|Publication number||US4759562 A|
|Application number||US 06/861,446|
|Publication date||Jul 26, 1988|
|Filing date||May 9, 1986|
|Priority date||May 9, 1986|
|Publication number||06861446, 861446, US 4759562 A, US 4759562A, US-A-4759562, US4759562 A, US4759562A|
|Inventors||Lillian L. Vinyard, Edward J. Taylor|
|Original Assignee||Vinyard Lillian L, Taylor Edward J|
|Export Citation||BiBTeX, EndNote, RefMan|
|Patent Citations (3), Referenced by (35), Classifications (19), Legal Events (3)|
|External Links: USPTO, USPTO Assignment, Espacenet|
This invention relates to a device for converting a wheel chair into a walker for the disabled.
It is important to the recovery of the sick and injured that they receive exercise. It is also important to the continued health of the disabled that they receive regular exercise. However, walking a sick or injured or disabled person requires the assistance of at least one, and sometimes two or three persons. Because of a shortage of staff and the cost of such personal attention, the walking of patients is often neglected in health care institutions. Because of insurance problems and the possibility of accidents, the institution's regulations usually prohibit family or friends from walking the patient. In the home, there is usually not enough help to safely walk the patient.
Special therapy equipment is available to exercise the sick or injured or disabled, but this equipment is usually too cumbersome and too expensive for home use. Such equipment also requires trained therapists, and thus because of staffing and cost limitations the equipment is not available to all who could benefit from it. What has been lacking was an inexpensive readily available device to allow a sick or injured or disabled person to walk without assistance and without risk of falling or injury.
The inventor has made a walker that is both inexpensive and readily available. The walker is converted from a wheel chair, which are readily available in health care institutions and in many homes. The walker, however, can be quickly converted back into a wheel chair so that the walker conversion does not impair the use of the wheel chair. The walker can be made from a folding wheel chair so that both devices can be easily stored and transported.
The walker comprises an adjustable seat unit having a base that can be engaged to the wheel chair's seat support. The base is quickly releasable from the wheel chair so that conversion between a wheel chair and a walker is fast and simple. A cushioned seat, having a tapered tongue projecting from its front edge for extending between the user's legs, is positioned immediately below the user's buttocks. The height of the seat relative to the base is adjustable to accomodate various users. The seat is constructed and positioned to allow the user to walk unimpaired but to catch the user should the user stumble and fall. The seat could also be positioned to support the user while the user is attempting to walk.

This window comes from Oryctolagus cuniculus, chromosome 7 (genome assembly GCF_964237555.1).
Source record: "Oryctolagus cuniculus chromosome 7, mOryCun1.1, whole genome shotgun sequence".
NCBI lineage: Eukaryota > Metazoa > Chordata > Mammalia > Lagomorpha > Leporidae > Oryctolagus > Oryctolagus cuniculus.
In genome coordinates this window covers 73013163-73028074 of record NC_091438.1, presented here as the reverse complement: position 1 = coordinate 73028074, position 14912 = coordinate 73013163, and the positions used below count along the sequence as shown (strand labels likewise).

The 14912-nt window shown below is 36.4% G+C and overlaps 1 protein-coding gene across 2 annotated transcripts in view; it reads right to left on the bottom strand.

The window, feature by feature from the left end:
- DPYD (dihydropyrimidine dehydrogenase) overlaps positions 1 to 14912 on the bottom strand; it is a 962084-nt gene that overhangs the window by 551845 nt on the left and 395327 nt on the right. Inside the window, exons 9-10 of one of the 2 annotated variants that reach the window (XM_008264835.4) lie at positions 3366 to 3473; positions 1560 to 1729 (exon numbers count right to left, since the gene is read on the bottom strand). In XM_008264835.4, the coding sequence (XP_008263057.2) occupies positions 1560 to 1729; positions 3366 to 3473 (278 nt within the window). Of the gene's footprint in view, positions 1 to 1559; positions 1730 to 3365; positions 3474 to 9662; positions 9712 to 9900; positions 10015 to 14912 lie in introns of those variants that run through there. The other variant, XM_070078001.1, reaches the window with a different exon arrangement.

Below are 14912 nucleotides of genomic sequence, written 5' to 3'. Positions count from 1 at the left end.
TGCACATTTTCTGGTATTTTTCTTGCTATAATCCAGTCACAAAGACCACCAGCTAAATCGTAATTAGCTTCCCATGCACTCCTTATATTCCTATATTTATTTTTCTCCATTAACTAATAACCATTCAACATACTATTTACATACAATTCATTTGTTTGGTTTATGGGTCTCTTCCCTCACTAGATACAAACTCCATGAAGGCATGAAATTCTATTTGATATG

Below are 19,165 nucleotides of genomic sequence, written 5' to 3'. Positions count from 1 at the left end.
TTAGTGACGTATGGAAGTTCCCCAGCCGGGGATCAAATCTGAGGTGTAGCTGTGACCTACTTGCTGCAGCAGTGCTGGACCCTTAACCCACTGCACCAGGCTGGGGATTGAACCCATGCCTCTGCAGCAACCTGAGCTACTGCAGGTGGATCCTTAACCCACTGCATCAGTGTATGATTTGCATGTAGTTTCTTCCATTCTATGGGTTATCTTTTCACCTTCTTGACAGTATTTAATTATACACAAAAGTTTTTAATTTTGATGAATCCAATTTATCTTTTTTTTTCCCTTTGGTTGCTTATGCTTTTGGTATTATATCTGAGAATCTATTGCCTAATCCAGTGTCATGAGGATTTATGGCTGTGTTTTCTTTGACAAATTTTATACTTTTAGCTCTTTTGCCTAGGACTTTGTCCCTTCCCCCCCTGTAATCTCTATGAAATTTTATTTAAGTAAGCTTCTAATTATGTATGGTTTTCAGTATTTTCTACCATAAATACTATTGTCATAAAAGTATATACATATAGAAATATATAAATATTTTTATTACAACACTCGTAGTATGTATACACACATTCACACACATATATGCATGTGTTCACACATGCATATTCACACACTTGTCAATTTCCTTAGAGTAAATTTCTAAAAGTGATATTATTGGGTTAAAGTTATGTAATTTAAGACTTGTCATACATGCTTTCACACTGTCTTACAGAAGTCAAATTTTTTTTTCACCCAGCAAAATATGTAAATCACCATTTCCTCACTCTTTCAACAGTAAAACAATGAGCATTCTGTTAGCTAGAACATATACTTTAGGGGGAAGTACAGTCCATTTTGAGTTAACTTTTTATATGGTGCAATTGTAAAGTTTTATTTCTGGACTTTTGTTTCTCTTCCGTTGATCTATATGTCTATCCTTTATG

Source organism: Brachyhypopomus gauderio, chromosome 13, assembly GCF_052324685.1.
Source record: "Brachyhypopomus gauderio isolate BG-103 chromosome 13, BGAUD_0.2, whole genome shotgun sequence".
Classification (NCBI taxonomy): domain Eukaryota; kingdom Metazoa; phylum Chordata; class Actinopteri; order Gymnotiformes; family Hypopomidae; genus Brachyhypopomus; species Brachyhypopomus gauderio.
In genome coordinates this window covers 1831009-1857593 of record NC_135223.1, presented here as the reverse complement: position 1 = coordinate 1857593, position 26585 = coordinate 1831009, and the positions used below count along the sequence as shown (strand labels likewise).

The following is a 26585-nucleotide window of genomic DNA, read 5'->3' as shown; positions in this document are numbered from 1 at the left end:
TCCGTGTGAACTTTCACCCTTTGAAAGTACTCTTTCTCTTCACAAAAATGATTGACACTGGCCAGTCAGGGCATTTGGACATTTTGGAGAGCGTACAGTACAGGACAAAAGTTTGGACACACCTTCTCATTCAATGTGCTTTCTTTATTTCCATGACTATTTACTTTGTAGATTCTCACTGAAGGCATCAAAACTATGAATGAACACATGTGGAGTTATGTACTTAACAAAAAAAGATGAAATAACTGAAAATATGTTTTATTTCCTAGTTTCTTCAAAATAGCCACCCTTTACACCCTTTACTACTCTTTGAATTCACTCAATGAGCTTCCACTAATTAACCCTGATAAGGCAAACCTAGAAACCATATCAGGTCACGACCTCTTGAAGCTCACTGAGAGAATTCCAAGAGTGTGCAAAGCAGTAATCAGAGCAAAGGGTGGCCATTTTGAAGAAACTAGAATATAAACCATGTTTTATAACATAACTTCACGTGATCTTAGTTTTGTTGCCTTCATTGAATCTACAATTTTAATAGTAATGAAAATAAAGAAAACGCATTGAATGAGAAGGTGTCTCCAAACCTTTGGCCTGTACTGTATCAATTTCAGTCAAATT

A generally U-shaped support bar is mounted inverted to the front of the wheel chair, the top of the "U" extending across the front of the wheel chair to provide a support for the user. The height of the support is adjustable so that it can be put in a comfortable position for the user to hold while attempting to walk. The support bar is quickly releasable from the wheel chair so that conversion between a wheel chair and walker is fast and simple.
The walker of this invention provides an inexpensive, safe way for the sick or injured or disabled to walk with minimal assistance and supervision. This frees up health care professionals for other duties and allows the sick or injured or disabled to walk in the home environment where professional assistance is not available. A wheel chair can be quickly and easily converted to a walker, and the walker can be quickly returned to use as a wheel chair. Because the walker utilizes a wheel chair without impairing its function as a wheel chair, the device is relatively inexpensive and thus more widely available, especially for home use. The walker can be used to actually support the user while walking or simply as a safety device to catch the user should he or she fall while walking.
FIG. 1 is an orthogonal view of a wheel chair converted into a walker according to the principles of this invention;
FIG. 2 is a partial cross-sectional view of the wheel chair taken along the plane of line 2--2 in FIG. 1, showing the seat unit;
FIG. 3 is a cross-sectional view of the seat unit taken along line 3--3 in FIG. 2;
FIG. 4 is a cross-sectional view of the seat unit taken along the plane of line 4--4 in FIG. 3, showing the underside of the seat; and,
FIG. 5 is a cross-sectional view of the seat unit taken along the plane of line 5--5 in FIG. 3, showing the adjustable locking mechanism.
A wheel chair converted into a walker according to the principles of this invention is indicated generally as 20 in FIG. 1. The wheel chair 20 comprises a frame 22 supporting a wheel 24 on each side. The frame 22 comprises two vertical supports 26 on opposite sides of the wheel chair 20. A chair back 28 is mounted between the supports 26. The frame 22 also comprises two forwardly extending horizontal supports 30. A chair bottom can be mounted between supports, but as shown in FIG. 1 the bottom is removed to convert the wheel chair 20 into a walker. An arm rest 32 extends between the vertical support 26 and the horizontal support 30 on each side of the wheel chair 20.